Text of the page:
So the general rule is that you add the apostrophes to show possession. If the word already ends in s, you just put the apostrophe at the end. If it’s a name, like Socrates, then you still add the apostrophe s. Socrates’ three do not add an apostrophe to personal pronouns, so if it’s something like “hers,” you know it’s yours.” So these are all exceptions, you know, even the one with a name, so if they say “just put the apostrophe,” you know it’s their choice to do that.
Number 3, the comma splice.
This is a very common error indeed, all the way up to number eight. So what’s wrong with saying the elevator is broken? Take the stairs. Sounds okay, but if you listen carefully, you need an extra word there. You can also use the phrase “so take the stairs.” You can also use it to make two separate sentences, but you can’t just have the common one by itself.
So here is another one of those rules that you just have to memorise a list basically. So here is another one of those rules that I tend to see a lot in my own students’ writing. So here we have two, which is the number. I have two apples, which also means or too much. I have too much on my plate, or I like you too.
So here are some wrong prepositions. So again, this happens when you revise, so you go back in, you change up some stuff, and you might accidentally put the wrong verb in this slot; so, for example, the painter applying the techniques she learned in Venice should be the painter using the techniques she learned in Venice, so again, you have to be very mindful when you’re revising to go back and proofread to make sure that you haven’t put the wrong verb ending on some of your verts.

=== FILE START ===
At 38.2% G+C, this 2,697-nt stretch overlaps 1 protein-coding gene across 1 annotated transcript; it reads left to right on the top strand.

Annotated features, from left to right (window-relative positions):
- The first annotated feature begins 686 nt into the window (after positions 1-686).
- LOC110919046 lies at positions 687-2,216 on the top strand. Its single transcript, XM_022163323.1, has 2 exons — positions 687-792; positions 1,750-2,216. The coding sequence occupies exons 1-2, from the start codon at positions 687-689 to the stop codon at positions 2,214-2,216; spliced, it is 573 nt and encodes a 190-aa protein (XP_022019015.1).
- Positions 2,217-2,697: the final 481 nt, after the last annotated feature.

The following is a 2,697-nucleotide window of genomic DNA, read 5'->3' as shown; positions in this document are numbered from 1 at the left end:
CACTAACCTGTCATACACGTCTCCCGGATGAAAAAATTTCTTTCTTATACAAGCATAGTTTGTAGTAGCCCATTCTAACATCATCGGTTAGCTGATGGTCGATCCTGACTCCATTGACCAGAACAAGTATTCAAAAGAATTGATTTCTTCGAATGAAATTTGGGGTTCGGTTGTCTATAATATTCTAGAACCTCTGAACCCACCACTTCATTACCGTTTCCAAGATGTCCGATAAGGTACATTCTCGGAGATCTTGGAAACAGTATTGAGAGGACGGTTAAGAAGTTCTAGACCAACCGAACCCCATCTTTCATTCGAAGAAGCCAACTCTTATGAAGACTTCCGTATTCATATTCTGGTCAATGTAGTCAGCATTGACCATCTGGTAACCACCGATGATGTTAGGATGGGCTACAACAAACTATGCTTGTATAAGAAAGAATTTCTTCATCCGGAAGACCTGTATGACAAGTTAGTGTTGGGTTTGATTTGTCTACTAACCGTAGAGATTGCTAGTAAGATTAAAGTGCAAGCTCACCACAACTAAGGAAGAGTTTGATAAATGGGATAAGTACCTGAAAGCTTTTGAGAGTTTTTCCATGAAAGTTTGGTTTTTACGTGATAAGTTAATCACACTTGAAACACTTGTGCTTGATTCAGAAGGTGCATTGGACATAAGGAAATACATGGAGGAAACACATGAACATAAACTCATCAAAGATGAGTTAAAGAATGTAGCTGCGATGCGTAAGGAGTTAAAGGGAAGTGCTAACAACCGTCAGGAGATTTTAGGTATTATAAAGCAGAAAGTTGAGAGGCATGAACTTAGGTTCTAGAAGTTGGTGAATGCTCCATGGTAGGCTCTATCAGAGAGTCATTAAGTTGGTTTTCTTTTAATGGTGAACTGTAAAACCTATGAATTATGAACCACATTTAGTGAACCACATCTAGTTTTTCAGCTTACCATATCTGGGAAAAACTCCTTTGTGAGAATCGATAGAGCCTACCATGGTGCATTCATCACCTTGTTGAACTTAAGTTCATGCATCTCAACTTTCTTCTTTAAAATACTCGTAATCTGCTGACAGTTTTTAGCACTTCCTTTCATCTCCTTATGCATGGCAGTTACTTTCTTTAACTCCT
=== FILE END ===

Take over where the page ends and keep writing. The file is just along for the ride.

Number 2: Missing commas in a compound sentence
So if you have two sentences that you combined, remember that you need two things to do that. One is the comma. Two is the coordinating conjunction, aka the fanboys, so let’s look at the example.
So the girl likes oatmeal, but her brother prefers toast. It’s missing the comma, so the girl likes the Haute male comma, but her brother prefers toast. Now, if you’re not sure about this, look at the separate parts of the sentence and see that a complete sentence is a complete sentence. Do you have coordinating conjunction? One of the fans is always in between them. If so, you know you need to have the comma there.
Number 1: Pronoun Mistakes
Now remember the pronoun he, she, everybody, whatever it is, you need to make sure it’s clear to the reader what that pronoun stands in for what it’s substituting for, so usually no problem. So if you have a demonstrative pronoun, so these are words like this, these, and those, and then the relative pronouns who whom, who’s which in that, so those are the ones that are so you’re always going to double-check if you use a word like this or which or these, go back and look again, make sure it’s obvious what it goes with, and if you don’t know, ask somebody Sarah Julie Dakota and Wynonna arrived last night.
She forgot her passport at home, so you see, you got all those girls there, and you say she is not. I know the reader has no idea who it was, so take it out. She put the name there, another error. The embargo shut down shops, raised inflation, and bankrupted businesses. So again, you have a list of three different things, and then you say, “This damaged the King’s reputation.” So let’s look at some examples.
According to my watch, it is now six o’clock. So when you hear that little gap, it should be a clue that you need to put something there. In this case, a comma. However, I agree that you make some excellent points. So again, if you read it out loud and listen, you will hear that there’s a slight pause, so you need to put a comma there. However, comma placement is up to you.
I agree that you make some excellent points all right, so those are the 20 most common errors.